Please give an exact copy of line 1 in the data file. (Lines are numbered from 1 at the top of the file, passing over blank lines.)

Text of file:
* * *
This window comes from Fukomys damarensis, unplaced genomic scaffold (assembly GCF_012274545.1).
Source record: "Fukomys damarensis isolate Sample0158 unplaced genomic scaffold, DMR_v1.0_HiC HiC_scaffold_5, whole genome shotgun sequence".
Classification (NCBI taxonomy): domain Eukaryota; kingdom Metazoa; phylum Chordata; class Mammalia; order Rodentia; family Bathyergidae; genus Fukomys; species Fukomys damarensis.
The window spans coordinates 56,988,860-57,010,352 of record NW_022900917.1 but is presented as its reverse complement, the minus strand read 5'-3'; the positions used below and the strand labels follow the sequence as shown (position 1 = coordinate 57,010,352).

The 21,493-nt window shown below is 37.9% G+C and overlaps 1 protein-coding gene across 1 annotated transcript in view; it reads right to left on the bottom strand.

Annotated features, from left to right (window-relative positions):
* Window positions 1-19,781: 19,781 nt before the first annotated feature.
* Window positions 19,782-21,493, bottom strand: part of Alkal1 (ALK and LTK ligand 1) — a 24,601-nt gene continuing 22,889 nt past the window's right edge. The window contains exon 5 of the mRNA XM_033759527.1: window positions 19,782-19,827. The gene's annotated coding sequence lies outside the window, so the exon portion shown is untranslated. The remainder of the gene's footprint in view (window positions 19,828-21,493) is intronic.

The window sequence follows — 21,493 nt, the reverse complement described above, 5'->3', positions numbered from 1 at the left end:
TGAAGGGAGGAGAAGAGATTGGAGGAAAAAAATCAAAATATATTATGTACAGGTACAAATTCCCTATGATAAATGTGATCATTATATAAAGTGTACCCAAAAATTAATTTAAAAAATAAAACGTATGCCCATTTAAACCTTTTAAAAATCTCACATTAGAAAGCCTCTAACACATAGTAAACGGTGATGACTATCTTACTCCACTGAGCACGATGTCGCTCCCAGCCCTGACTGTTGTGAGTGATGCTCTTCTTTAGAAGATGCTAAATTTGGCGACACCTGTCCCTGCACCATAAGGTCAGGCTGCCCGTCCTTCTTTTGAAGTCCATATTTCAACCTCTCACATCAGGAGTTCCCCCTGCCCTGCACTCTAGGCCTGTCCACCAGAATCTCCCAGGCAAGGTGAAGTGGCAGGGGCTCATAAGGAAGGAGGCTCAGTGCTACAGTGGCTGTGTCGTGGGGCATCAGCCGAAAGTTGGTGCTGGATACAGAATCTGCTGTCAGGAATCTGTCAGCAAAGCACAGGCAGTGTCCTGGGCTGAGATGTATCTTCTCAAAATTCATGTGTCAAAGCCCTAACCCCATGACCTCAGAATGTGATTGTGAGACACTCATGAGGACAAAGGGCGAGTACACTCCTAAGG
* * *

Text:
This window comes from Fukomys damarensis, unplaced genomic scaffold (assembly GCF_012274545.1).